Scientists have discovered mutations in more than a dozen genes that can result in the development of familial ALS. The most common mutation, present in approximately 25-40 percent of patients, that causes ALS is in a gene called C9ORF72. Mutations in this gene have also been implicated in ALS-FTD (fronto-temporal dementia), a disease in which patients develop both motor neuron and dementia symptoms. Another common mutation, which occurs in 12-20 percent of familial ALS cases, resides in a gene called SOD1, which provides the cell instructions to make an enzyme called copper-zinc superoxide dismutase 1.
- The majority of patients with ALS will develop the disease between 40 and 70 years of age, though it can also develop in younger patients.
- ALS most commonly occurs in individuals that are over 60 years of age.
- In the United States alone, there are approximately 30,000 people living with the disease, with 5,000 new patients diagnosed annually.
- Study estimates indicate that ALS could be the cause of death for as many as 5 in 100,000 people that are 20 years or older.
- The incidence of ALS is similar to that of multiple sclerosis but five times more than that of Huntington’s disease.
What is the ALS prognosis?
Generally, the outlook for ALS is poor as most patients die from the disease. Statistics indicate that:
- 50% of patients live at least three or more years post-diagnosis,
- 25% of patients live for 5 years or more and
- up to 10% live more than 10 years.
Once the disease manifests, the physical condition of patients usually starts to deteriorate. At first, patients have issues with conducting everyday tasks due to muscle weakness and stiffness. Some patients will go through small periods, which can range from weeks to months, without further loss of functioning ability. Some might even recover some function. However, this improvement only lasts a year or more in less than 1% of patients.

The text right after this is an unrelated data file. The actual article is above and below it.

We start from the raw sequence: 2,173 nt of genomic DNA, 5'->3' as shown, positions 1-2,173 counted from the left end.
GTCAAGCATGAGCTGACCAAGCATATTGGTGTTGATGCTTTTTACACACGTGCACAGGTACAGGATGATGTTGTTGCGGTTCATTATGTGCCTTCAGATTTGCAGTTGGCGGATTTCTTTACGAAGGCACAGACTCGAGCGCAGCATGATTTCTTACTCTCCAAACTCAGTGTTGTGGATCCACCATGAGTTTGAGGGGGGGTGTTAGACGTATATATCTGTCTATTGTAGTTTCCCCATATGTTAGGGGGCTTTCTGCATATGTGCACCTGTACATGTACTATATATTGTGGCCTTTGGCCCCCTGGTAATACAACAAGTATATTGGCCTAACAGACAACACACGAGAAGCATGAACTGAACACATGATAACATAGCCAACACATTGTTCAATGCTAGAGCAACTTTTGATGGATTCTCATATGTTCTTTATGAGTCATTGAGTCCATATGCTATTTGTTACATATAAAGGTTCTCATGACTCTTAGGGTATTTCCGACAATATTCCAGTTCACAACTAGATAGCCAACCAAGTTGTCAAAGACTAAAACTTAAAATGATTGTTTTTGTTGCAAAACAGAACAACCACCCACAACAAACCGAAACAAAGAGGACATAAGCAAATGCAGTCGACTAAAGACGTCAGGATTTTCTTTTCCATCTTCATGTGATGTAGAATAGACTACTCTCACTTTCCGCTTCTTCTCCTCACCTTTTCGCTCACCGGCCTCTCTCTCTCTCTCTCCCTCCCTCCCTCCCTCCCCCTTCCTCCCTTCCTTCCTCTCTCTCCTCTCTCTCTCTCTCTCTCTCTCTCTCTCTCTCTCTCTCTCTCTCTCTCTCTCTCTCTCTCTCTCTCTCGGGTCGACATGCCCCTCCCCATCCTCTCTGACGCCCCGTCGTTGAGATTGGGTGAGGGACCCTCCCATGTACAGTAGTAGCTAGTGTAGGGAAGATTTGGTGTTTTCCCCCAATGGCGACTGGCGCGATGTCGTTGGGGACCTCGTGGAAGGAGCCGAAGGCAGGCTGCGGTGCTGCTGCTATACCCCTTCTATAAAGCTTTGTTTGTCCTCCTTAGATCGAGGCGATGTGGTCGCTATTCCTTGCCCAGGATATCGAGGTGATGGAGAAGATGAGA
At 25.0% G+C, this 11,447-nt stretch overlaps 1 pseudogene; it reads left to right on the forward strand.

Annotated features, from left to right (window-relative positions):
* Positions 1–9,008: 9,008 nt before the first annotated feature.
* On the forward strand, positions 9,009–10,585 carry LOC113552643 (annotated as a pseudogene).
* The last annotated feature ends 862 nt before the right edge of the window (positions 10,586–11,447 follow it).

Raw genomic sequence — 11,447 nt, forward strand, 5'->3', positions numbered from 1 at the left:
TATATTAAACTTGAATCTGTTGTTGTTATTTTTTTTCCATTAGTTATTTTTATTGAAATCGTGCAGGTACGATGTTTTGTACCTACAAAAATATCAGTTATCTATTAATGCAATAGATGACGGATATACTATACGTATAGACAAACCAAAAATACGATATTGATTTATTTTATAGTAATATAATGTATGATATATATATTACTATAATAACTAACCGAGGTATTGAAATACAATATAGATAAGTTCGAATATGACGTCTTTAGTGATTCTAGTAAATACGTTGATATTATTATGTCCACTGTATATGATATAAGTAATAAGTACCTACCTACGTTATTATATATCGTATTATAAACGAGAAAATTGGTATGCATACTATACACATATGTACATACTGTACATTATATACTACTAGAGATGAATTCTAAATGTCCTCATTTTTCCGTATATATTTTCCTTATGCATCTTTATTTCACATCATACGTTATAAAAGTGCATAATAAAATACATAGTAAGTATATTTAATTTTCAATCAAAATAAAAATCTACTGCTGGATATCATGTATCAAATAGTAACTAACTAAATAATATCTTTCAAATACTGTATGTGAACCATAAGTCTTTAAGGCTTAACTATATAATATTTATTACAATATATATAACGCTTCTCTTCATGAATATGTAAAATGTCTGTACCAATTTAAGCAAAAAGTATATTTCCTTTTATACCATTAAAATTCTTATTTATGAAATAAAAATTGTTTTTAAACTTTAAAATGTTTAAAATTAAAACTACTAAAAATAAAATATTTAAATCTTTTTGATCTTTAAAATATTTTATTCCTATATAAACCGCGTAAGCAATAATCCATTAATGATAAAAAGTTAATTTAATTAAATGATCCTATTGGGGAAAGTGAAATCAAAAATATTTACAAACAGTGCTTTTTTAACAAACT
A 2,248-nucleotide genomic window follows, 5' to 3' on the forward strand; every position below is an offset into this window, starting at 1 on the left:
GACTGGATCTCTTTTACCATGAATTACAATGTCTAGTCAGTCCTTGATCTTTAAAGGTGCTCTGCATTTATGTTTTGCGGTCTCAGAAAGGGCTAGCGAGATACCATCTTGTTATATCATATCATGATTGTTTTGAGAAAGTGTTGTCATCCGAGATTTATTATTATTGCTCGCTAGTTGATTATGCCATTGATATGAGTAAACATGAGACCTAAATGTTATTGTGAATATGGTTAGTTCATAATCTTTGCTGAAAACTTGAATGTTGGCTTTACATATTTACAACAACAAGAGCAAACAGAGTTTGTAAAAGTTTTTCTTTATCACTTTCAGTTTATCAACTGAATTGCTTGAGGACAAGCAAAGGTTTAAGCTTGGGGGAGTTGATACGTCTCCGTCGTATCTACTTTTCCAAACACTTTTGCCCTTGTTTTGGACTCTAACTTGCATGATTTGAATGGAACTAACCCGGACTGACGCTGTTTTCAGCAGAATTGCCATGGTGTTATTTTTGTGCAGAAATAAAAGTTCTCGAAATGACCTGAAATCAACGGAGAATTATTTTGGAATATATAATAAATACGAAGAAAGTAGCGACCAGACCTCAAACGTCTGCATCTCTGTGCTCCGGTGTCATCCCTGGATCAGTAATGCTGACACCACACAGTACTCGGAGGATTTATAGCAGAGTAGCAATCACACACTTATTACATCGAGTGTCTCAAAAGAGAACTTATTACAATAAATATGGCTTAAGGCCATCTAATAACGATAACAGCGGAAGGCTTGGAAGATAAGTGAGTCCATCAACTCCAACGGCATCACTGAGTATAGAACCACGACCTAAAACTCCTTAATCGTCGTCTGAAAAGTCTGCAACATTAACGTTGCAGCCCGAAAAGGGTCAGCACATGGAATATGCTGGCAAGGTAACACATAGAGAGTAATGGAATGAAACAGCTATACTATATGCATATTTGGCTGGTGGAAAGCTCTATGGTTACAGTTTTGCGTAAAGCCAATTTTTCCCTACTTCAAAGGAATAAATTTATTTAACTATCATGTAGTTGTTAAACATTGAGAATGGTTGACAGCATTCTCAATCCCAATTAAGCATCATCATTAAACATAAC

The time scale in which a patient experiences worsening symptoms is variable and depends on the patient
One of the factors that lead to this variability includes the type of disease. For example, patients that experience the bulbar onset of ALS (in which patients initially experience muscle weakness in the head and neck) have a worse prognosis compared to those that have a spinal onset (which initially affects limbs and trunk). Furthermore, patients that experience respiratory onset ALS (which initially affects the respiratory system) have a particularly poor prognosis.
Another factor that affects prognosis is the age at which the patient develops the disease. In fact, patients that develop the disease later in life have a worse prognosis and patients that develop ALS before they are 40 are known to survive longer.
The type of ALS can also affect prognosis. In fact, studies have shown that patients with familial ALS, as those with A4V mutation in the SOD1 gene, are likely to only survive 12 months. On the other hand, other mutations can lead to a less aggressive disease course and longer survival.
Finally, there is some controversy in the field whether three other factors play a role in prognosis. These three factors include gender, time to diagnosis (the time it takes for a patient that is experiencing symptoms to become diagnosed), and whether ALS manifests in the upper or lower limbs.